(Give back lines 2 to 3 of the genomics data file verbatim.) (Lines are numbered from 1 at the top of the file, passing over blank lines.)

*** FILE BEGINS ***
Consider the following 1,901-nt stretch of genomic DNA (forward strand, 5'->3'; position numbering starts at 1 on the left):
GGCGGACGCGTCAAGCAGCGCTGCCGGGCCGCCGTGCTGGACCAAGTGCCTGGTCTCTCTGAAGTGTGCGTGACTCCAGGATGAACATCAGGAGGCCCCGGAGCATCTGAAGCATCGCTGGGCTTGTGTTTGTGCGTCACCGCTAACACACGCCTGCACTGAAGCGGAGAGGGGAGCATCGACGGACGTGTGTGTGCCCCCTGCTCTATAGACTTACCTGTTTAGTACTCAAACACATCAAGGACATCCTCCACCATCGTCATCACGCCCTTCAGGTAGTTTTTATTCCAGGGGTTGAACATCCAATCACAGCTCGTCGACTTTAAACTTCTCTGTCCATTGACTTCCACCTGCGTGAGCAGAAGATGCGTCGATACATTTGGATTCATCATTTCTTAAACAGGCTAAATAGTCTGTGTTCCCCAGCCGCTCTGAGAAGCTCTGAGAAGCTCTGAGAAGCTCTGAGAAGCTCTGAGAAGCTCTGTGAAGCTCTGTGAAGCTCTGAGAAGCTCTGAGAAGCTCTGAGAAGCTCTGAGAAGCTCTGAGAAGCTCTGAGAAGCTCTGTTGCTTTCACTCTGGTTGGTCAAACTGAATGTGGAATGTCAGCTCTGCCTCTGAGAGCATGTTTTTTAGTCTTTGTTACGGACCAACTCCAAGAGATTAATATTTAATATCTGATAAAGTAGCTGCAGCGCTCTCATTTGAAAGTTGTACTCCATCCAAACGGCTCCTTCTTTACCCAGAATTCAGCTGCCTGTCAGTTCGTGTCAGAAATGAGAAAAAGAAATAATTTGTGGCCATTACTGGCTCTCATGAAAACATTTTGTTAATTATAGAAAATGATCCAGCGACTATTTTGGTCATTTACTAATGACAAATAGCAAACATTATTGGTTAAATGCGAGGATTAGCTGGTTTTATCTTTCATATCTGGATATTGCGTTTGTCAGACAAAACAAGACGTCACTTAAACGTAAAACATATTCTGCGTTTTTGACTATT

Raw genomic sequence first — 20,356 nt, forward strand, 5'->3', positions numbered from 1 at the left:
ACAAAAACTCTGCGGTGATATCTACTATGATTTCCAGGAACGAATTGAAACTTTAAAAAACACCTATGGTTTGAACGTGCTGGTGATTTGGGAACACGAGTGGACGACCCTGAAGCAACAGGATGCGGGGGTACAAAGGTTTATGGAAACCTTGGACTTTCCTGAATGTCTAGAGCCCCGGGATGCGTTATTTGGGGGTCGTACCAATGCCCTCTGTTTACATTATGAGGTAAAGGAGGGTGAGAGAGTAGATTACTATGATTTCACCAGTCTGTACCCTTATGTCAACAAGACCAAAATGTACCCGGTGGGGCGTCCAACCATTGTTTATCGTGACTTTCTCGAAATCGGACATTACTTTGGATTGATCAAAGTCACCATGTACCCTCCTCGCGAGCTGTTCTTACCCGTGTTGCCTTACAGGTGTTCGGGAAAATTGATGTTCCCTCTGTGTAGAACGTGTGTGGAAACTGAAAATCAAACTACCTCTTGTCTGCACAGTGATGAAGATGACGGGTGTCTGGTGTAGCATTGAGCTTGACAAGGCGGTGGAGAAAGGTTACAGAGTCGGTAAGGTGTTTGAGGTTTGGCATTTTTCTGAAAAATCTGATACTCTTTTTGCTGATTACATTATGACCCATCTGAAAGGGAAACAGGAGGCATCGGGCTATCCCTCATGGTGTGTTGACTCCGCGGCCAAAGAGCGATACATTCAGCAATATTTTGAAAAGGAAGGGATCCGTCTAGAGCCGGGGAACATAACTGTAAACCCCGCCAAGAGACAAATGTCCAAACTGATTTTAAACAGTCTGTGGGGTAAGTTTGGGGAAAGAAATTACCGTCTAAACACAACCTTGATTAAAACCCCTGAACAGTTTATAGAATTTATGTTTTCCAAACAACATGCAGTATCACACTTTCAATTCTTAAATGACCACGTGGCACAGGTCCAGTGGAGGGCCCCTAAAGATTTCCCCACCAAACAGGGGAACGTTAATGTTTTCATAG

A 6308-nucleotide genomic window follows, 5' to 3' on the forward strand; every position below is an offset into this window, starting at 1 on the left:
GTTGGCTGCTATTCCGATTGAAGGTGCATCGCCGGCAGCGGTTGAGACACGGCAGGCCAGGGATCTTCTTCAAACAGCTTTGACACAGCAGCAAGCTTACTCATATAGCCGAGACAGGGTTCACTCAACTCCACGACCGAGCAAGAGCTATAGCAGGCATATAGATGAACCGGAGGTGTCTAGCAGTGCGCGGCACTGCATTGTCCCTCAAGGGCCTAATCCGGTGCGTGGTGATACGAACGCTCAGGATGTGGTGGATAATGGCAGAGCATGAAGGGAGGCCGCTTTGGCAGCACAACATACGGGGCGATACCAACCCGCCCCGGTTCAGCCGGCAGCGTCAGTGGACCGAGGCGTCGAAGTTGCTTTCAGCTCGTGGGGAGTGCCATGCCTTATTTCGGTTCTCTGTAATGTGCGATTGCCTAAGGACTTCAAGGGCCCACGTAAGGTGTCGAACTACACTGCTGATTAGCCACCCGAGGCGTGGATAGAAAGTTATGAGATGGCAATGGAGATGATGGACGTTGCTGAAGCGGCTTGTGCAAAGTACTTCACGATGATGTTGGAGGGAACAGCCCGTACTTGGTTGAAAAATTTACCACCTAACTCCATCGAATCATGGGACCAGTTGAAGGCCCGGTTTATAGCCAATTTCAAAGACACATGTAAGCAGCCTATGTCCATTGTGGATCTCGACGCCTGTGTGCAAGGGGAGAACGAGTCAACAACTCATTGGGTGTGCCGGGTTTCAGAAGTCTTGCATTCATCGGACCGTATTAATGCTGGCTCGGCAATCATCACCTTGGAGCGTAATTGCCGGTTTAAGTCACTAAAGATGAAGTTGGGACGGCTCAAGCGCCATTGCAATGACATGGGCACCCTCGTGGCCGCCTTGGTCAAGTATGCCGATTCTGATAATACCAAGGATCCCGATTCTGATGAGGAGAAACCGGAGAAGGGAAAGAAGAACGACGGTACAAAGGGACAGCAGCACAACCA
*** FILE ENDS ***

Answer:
GGCGGACGCGTCAAGCAGCGCTGCCGGGCCGCCGTGCTGGACCAAGTGCCTGGTCTCTCTGAAGTGTGCGTGACTCCAGGATGAACATCAGGAGGCCCCGGAGCATCTGAAGCATCGCTGGGCTTGTGTTTGTGCGTCACCGCTAACACACGCCTGCACTGAAGCGGAGAGGGGAGCATCGACGGACGTGTGTGTGCCCCCTGCTCTATAGACTTACCTGTTTAGTACTCAAACACATCAAGGACATCCTCCACCATCGTCATCACGCCCTTCAGGTAGTTTTTATTCCAGGGGTTGAACATCCAATCACAGCTCGTCGACTTTAAACTTCTCTGTCCATTGACTTCCACCTGCGTGAGCAGAAGATGCGTCGATACATTTGGATTCATCATTTCTTAAACAGGCTAAATAGTCTGTGTTCCCCAGCCGCTCTGAGAAGCTCTGAGAAGCTCTGAGAAGCTCTGAGAAGCTCTGAGAAGCTCTGTGAAGCTCTGTGAAGCTCTGAGAAGCTCTGAGAAGCTCTGAGAAGCTCTGAGAAGCTCTGAGAAGCTCTGAGAAGCTCTGTTGCTTTCACTCTGGTTGGTCAAACTGAATGTGGAATGTCAGCTCTGCCTCTGAGAGCATGTTTTTTAGTCTTTGTTACGGACCAACTCCAAGAGATTAATATTTAATATCTGATAAAGTAGCTGCAGCGCTCTCATTTGAAAGTTGTACTCCATCCAAACGGCTCCTTCTTTACCCAGAATTCAGCTGCCTGTCAGTTCGTGTCAGAAATGAGAAAAAGAAATAATTTGTGGCCATTACTGGCTCTCATGAAAACATTTTGTTAATTATAGAAAATGATCCAGCGACTATTTTGGTCATTTACTAATGACAAATAGCAAACATTATTGGTTAAATGCGAGGATTAGCTGGTTTTATCTTTCATATCTGGATATTGCGTTTGTCAGACAAAACAAGACGTCACTTAAACGTAAAACATATTCTGCGTTTTTGACTATT

Raw genomic sequence first — 20,356 nt, forward strand, 5'->3', positions numbered from 1 at the left: